2/11 Wurlitzer - Marrickville Town Hall

Chapter

Australia Felix

Organ

Specification: 
2/11
Manufacturer: 

Location

Marrickville Town Hall
Marrickville Road
Marrickville, New South Wales, Australia
2204
+61 2 9798 6742

WurliTzer opus 875 was the first of the “mighty WurliTzer” organs to be installed in a theatre in New South Wales. It was opened on 22nd November 1924 with U.S. organist Eddie Horton at the console. (He remained until October 1925.) The Prince Edward theatre in Castlereagh Street, Sydney, was billed as the Theatre Beautiful and it certainly was a magnificent building.

The organ was designed to have an “echo” chamber in the dome of the theatre containing an “Echo Vox Humana” rank, but this feature never in fact eventuated, the Vox Humana being located in the main chamber. Although the theatre had an orchestral hoist, the organ console was located on a dais to the right of the stage and adjacent to the main chamber. Successive organists were Leslie Harvey (1925-28), Eddie Horton again (1928-9), Julia Dawn (1929-31), Knight Barnett (1931-33), Les Waldron (1933-38), Kurt Herweg (1938-40), and Walter Aliffe (1940-44). The organist who was featured daily at the Prince Edward for more than 20 years until 1965 was the delightful Noreen Hennessy.

During 1964 it became known that theatre must close and be demolished at the end of 1965. In September 1964 an enquiry from the Theatre Organ Society of Australia (NSW Division) indicated that the theatre management would be prepared to sell the organ, and agreement was quickly reached resulting in its purchase intact. The final recital in the theatre, played by Noreen Hennessy, was on 15th August 1965. The organ was thereafter removed to storage where complete reconditioning was undertaken by TOSA members. In the meantime an agreement was finalised with the Council of the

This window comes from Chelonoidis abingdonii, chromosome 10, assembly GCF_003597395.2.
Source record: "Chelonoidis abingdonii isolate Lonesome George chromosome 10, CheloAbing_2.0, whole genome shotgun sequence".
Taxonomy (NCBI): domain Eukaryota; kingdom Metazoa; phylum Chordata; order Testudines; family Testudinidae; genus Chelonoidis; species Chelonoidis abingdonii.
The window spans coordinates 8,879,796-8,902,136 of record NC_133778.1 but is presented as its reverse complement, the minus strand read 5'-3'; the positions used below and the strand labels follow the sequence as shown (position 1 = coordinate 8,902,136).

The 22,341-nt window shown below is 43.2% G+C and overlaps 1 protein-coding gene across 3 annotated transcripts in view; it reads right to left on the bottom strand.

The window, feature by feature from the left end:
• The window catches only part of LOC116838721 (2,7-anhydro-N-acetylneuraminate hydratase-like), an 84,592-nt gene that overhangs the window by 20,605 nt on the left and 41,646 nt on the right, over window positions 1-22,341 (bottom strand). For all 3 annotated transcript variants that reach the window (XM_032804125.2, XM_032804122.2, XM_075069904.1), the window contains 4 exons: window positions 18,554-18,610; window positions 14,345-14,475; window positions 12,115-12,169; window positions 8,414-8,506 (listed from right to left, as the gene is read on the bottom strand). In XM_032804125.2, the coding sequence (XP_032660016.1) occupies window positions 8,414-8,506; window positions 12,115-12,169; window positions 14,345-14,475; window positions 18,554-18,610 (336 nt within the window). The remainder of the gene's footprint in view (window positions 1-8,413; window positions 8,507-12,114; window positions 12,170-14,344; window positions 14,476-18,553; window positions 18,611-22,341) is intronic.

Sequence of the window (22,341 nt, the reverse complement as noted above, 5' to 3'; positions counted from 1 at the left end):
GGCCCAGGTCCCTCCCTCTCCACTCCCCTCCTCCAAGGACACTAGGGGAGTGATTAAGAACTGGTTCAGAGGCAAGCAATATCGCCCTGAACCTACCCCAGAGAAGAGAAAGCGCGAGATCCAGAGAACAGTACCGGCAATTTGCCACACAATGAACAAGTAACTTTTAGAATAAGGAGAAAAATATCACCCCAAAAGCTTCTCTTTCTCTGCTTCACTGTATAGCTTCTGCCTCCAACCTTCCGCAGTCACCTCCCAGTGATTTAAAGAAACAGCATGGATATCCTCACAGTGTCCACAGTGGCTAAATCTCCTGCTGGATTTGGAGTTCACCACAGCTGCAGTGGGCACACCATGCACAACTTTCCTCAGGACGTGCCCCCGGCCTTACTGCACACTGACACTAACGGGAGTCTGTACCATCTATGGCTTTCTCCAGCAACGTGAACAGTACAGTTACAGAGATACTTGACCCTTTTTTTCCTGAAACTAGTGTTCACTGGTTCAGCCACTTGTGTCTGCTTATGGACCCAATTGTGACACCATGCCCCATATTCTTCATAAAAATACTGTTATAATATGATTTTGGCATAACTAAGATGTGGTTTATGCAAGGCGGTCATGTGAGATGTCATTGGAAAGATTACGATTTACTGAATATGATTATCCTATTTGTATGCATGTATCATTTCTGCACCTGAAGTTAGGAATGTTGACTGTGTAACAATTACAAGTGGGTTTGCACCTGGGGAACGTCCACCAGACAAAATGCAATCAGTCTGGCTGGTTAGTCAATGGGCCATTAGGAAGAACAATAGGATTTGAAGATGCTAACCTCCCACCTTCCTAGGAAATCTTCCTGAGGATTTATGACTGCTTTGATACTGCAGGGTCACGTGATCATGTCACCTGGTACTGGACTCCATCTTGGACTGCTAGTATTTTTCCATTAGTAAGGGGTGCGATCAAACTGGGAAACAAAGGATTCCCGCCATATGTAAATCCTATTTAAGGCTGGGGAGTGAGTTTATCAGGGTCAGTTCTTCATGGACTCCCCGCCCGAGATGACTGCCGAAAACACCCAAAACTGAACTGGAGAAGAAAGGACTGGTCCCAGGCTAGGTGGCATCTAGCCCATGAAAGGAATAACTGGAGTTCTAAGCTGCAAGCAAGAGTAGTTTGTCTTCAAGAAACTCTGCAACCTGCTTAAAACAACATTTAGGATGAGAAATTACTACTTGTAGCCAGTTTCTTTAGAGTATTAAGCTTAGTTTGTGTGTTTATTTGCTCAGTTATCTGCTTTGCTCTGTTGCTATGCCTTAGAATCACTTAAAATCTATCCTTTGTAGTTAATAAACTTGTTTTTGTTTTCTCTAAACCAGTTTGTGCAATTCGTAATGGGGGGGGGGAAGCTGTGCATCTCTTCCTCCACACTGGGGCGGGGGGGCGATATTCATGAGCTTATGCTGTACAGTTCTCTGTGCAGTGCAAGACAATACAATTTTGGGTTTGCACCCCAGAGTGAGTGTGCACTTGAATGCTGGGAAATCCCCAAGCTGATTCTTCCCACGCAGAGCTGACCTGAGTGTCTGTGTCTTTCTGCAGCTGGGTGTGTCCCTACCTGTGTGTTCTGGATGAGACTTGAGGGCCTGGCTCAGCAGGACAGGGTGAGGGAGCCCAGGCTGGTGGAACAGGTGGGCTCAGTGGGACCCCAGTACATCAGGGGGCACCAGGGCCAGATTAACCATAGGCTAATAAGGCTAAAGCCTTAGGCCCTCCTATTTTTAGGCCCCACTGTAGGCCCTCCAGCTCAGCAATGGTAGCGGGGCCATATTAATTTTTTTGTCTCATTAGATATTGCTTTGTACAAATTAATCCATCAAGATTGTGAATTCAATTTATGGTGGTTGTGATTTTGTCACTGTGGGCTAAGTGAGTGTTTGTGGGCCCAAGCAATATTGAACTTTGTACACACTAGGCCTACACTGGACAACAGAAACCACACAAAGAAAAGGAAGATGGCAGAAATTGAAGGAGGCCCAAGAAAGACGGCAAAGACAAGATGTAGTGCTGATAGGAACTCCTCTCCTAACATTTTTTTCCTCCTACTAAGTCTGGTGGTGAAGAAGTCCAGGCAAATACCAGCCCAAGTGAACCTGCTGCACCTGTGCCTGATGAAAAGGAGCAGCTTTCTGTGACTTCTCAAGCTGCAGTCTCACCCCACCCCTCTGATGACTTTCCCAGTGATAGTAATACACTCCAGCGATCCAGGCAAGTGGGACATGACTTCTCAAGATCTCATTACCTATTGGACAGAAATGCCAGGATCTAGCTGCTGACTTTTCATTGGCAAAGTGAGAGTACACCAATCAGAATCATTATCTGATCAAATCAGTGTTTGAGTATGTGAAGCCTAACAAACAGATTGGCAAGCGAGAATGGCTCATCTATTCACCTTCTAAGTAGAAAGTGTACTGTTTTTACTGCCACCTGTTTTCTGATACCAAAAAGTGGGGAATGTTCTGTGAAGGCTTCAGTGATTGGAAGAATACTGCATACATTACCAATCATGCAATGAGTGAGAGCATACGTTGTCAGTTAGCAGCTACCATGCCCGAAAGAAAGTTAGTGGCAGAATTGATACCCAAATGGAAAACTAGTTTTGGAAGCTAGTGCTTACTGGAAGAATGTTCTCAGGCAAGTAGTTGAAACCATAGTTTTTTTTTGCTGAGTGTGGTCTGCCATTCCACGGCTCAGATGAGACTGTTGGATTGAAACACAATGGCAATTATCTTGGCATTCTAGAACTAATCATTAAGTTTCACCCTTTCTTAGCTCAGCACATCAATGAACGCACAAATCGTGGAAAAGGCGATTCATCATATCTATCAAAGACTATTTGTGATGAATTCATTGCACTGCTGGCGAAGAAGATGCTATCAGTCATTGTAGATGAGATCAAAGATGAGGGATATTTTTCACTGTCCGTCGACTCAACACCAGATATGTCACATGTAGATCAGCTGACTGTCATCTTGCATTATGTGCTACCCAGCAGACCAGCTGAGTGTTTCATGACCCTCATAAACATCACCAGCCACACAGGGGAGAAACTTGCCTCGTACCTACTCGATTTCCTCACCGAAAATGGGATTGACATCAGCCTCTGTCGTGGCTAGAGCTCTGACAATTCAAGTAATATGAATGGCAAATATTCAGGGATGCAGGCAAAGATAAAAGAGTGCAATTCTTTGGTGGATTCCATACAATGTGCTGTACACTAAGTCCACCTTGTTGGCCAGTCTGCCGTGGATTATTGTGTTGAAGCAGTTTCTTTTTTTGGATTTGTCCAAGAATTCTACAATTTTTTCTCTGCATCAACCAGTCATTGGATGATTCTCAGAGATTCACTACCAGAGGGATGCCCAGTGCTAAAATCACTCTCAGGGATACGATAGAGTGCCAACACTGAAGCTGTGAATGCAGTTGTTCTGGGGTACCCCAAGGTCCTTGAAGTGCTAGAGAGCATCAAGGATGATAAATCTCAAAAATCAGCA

Municipality of Marrickville enabling the organ to be installed in its Town Hall at Marrickville (an inner-western suburb of Sydney.) The opening concert
at Marrickville was held on Wednesday, 27th November 1968 played by TOSA patron and theatre organist Ian Davies.

The chambers are disposed in a high-up position on either side of the Town Hall stage from where they speak directly into the acoustically live auditorium. The console is on a movable dais that enables it to be placed in a central position forward of the stage for performances, or to be tucked away against the wall adjacent to the stage when used for practice or open-console purposes.

The specification has since been increased to 11 ranks by the provision of an English Posthorn. The organ is used extensively for TOSA concerts. In the Prince Edward the 10 ranks were disposed of as follows: Solo chamber (left): Tuba Horn, Tibia Clausa, Orchestral Oboe, Kinura Main chamber (right): Clarinet, Open Diapason, Viole d’Orchestre, Celeste, Flute, Vox Humana. At Marrickville the Posthorn rank is also contained in the main chamber. The Kinura has been exchanged for a Krumet.